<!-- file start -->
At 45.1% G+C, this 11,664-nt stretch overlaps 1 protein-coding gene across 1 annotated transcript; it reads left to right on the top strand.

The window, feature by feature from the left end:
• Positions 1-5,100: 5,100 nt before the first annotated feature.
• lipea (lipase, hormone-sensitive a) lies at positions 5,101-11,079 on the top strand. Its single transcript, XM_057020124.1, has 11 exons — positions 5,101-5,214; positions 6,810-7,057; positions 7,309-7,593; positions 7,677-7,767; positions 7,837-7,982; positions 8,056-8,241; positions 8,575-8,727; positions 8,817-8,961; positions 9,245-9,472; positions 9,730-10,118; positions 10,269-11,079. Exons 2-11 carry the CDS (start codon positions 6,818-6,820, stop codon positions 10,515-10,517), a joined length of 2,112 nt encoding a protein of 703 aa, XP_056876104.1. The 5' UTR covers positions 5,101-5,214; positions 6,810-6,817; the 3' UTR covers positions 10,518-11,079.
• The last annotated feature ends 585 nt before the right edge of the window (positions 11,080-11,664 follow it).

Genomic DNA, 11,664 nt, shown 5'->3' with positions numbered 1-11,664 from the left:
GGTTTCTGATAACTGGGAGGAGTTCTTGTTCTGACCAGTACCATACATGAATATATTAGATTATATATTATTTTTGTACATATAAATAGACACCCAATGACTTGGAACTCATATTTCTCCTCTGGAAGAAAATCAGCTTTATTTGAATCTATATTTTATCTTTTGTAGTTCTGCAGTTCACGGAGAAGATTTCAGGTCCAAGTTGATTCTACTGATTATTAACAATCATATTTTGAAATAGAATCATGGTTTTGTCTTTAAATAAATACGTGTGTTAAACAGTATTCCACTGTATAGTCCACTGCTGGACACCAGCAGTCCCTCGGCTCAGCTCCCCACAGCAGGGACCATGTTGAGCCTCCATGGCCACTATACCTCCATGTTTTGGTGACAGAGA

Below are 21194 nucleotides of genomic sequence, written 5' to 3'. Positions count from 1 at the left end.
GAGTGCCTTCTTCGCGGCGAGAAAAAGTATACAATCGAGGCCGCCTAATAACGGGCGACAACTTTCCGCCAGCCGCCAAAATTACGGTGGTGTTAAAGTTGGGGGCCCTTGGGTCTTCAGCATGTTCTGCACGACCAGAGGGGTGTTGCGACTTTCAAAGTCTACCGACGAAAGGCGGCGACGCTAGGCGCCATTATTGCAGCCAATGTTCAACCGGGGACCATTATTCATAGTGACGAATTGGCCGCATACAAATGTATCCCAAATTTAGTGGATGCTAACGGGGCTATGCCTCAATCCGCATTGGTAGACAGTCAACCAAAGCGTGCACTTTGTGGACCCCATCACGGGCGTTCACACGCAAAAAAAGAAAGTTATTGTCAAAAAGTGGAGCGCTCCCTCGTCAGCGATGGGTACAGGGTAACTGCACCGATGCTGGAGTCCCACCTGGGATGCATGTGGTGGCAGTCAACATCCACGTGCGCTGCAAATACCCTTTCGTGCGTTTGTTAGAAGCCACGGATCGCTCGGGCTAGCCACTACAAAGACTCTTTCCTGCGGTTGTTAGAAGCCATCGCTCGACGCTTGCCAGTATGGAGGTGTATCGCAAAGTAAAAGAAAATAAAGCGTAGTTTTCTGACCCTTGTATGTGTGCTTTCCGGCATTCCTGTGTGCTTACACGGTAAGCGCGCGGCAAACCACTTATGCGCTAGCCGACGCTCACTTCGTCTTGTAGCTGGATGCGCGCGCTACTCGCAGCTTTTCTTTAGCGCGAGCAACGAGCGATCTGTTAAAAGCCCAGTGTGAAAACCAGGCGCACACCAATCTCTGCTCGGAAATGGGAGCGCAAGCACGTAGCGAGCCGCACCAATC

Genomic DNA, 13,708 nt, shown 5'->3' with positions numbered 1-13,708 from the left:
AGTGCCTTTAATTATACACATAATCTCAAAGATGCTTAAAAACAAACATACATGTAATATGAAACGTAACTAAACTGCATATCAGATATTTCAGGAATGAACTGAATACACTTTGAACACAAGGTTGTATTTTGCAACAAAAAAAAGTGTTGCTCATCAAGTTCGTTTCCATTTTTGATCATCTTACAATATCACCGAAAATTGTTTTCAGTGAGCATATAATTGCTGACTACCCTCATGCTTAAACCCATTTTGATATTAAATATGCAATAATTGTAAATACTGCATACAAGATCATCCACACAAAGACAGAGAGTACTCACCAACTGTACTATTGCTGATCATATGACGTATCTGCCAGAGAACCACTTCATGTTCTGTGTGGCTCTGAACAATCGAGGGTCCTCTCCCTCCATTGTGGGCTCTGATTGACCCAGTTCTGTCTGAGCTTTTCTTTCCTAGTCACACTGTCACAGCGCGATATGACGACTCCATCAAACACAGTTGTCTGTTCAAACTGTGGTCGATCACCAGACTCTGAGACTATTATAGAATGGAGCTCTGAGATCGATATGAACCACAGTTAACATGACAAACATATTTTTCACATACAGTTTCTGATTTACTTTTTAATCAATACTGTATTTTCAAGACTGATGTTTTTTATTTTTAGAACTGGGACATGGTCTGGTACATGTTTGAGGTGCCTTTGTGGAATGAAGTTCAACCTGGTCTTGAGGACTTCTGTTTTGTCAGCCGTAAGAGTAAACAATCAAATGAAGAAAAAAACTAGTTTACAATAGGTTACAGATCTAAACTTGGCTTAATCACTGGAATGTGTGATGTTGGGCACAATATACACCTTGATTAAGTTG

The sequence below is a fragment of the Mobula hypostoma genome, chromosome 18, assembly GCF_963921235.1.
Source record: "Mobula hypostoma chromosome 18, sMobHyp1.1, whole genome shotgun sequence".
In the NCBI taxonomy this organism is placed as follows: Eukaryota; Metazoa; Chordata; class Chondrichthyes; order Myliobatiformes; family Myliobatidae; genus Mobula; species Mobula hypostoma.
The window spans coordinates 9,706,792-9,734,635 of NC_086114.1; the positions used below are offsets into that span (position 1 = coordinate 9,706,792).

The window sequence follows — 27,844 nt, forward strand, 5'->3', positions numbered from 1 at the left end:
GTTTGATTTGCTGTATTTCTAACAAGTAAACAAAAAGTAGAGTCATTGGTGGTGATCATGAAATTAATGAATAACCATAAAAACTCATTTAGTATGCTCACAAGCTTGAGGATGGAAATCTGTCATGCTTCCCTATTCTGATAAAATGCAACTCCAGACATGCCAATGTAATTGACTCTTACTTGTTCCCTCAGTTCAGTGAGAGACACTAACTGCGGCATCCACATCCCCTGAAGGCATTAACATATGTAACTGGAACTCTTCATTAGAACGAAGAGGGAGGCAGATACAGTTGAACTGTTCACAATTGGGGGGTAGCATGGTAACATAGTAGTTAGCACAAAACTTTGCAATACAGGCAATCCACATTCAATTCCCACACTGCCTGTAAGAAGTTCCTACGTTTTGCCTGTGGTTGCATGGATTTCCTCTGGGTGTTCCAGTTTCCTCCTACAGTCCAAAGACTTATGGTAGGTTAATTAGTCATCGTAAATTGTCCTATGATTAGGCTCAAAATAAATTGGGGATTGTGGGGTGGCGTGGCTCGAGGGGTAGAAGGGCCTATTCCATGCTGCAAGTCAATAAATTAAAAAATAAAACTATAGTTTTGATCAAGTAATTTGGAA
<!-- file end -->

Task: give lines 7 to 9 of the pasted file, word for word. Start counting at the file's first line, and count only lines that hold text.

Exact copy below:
GGTTTCTGATAACTGGGAGGAGTTCTTGTTCTGACCAGTACCATACATGAATATATTAGATTATATATTATTTTTGTACATATAAATAGACACCCAATGACTTGGAACTCATATTTCTCCTCTGGAAGAAAATCAGCTTTATTTGAATCTATATTTTATCTTTTGTAGTTCTGCAGTTCACGGAGAAGATTTCAGGTCCAAGTTGATTCTACTGATTATTAACAATCATATTTTGAAATAGAATCATGGTTTTGTCTTTAAATAAATACGTGTGTTAAACAGTATTCCACTGTATAGTCCACTGCTGGACACCAGCAGTCCCTCGGCTCAGCTCCCCACAGCAGGGACCATGTTGAGCCTCCATGGCCACTATACCTCCATGTTTTGGTGACAGAGA

Below are 21194 nucleotides of genomic sequence, written 5' to 3'. Positions count from 1 at the left end.
GAGTGCCTTCTTCGCGGCGAGAAAAAGTATACAATCGAGGCCGCCTAATAACGGGCGACAACTTTCCGCCAGCCGCCAAAATTACGGTGGTGTTAAAGTTGGGGGCCCTTGGGTCTTCAGCATGTTCTGCACGACCAGAGGGGTGTTGCGACTTTCAAAGTCTACCGACGAAAGGCGGCGACGCTAGGCGCCATTATTGCAGCCAATGTTCAACCGGGGACCATTATTCATAGTGACGAATTGGCCGCATACAAATGTATCCCAAATTTAGTGGATGCTAACGGGGCTATGCCTCAATCCGCATTGGTAGACAGTCAACCAAAGCGTGCACTTTGTGGACCCCATCACGGGCGTTCACACGCAAAAAAAGAAAGTTATTGTCAAAAAGTGGAGCGCTCCCTCGTCAGCGATGGGTACAGGGTAACTGCACCGATGCTGGAGTCCCACCTGGGATGCATGTGGTGGCAGTCAACATCCACGTGCGCTGCAAATACCCTTTCGTGCGTTTGTTAGAAGCCACGGATCGCTCGGGCTAGCCACTACAAAGACTCTTTCCTGCGGTTGTTAGAAGCCATCGCTCGACGCTTGCCAGTATGGAGGTGTATCGCAAAGTAAAAGAAAATAAAGCGTAGTTTTCTGACCCTTGTATGTGTGCTTTCCGGCATTCCTGTGTGCTTACACGGTAAGCGCGCGGCAAACCACTTATGCGCTAGCCGACGCTCACTTCGTCTTGTAGCTGGATGCGCGCGCTACTCGCAGCTTTTCTTTAGCGCGAGCAACGAGCGATCTGTTAAAAGCCCAGTGTGAAAACCAGGCGCACACCAATCTCTGCTCGGAAATGGGAGCGCAAGCACGTAGCGAGCCGCACCAATC